New Zealand’s cheeky mountain parrots, the kea, are smarter than previously thought, behaving the same way humans do when judging statistical odds, according to a study from the University of Auckland.
“The results from the study are surprising as they mirror those from infants and chimpanzees in similar tests,” PhD candidate Amalia Bastos said of the study published in Nature Communications on Wednesday.
For the experiment, six keas were first shown that picking a black token meant they would receive a treat, while picking an orange token didn’t.
Then they were shown two jars of mixed tokens: one with more black ones, and one with more orange tokens. When a ranger offered a hidden token, the birds consistently chose the hand that had reached into the jar with the greatest number of black tokens.
The keas were also tested on their ability to incorporate social information, learning which of their rangers was more likely to pick a black token.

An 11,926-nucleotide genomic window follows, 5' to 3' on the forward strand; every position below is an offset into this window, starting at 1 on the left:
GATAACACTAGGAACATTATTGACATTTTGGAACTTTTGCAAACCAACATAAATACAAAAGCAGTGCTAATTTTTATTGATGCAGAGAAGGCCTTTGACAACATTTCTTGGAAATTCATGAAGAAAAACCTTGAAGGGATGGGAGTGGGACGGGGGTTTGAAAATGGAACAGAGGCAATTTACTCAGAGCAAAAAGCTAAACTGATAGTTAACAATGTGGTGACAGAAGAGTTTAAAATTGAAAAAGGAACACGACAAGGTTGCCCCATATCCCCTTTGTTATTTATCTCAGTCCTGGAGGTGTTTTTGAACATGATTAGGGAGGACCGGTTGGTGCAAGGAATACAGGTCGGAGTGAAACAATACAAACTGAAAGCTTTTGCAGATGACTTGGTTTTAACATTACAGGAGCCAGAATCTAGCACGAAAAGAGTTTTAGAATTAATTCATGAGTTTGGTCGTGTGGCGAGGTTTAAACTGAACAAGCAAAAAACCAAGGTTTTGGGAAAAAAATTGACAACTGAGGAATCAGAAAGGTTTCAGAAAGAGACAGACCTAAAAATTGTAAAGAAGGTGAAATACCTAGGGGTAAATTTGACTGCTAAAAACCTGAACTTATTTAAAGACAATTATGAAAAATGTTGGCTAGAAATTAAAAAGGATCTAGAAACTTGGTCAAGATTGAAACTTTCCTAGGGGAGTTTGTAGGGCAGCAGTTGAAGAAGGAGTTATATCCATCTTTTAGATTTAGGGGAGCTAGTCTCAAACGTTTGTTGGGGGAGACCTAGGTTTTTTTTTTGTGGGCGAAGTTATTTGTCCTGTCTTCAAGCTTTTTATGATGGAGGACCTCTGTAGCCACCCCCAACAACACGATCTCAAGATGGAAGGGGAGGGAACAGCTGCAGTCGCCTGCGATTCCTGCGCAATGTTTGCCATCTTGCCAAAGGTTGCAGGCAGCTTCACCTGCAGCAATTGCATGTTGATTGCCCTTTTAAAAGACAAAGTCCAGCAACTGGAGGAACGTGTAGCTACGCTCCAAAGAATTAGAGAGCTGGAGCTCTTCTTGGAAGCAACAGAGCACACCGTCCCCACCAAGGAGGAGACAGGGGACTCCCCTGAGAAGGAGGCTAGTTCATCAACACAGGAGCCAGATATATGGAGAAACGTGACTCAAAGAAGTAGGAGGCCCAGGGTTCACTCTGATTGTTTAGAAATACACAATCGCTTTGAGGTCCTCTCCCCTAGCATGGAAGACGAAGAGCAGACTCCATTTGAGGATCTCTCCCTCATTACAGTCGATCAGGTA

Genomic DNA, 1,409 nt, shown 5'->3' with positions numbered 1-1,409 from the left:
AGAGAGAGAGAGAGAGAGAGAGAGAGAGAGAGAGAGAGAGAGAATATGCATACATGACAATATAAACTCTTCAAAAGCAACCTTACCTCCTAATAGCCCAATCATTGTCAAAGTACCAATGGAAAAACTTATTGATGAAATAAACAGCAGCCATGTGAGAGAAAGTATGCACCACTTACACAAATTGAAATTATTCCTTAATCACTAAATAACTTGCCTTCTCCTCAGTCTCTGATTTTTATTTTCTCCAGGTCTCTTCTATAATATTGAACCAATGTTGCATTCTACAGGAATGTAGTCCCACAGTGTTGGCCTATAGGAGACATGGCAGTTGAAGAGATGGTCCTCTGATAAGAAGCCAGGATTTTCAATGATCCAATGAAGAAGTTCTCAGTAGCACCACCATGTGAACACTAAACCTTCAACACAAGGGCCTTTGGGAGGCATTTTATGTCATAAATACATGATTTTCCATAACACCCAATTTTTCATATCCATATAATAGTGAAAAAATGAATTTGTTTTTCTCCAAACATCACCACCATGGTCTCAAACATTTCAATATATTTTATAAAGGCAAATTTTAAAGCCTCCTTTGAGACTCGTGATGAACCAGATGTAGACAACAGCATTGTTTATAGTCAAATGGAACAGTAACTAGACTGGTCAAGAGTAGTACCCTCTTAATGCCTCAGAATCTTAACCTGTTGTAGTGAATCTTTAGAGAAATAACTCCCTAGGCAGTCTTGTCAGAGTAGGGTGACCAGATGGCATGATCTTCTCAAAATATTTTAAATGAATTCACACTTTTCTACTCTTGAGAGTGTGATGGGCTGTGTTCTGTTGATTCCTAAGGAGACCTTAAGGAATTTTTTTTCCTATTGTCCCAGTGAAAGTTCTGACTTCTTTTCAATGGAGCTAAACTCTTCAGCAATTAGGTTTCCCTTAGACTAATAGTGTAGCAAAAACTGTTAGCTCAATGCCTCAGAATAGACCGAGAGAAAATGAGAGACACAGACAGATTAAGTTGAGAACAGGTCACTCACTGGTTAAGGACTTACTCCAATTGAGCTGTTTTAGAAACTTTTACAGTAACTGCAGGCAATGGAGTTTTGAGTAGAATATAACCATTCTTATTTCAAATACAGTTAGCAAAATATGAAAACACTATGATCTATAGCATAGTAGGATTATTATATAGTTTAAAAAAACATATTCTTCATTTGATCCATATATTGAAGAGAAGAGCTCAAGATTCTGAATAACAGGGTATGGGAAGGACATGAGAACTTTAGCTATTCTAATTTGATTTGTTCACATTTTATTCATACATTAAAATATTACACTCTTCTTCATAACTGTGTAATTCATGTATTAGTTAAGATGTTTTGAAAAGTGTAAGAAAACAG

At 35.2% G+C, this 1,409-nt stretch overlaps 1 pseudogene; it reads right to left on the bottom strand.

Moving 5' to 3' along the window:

Associate Professor Alex Taylor said that to date, only humans and chimpanzees have been shown to integrate social and frequency information this way.
“One of the holy grails of research on artificial intelligence is the type of common-sense reasoning that humans show, where we bring together multiple sources of information into a single prediction or judgement about what will happen next in the world,” he said.
The study suggested that aspects of this ability have likely evolved twice on our planet, in primates and birds and it could be useful for AI researchers to look to the avian brain for inspiration. — dpa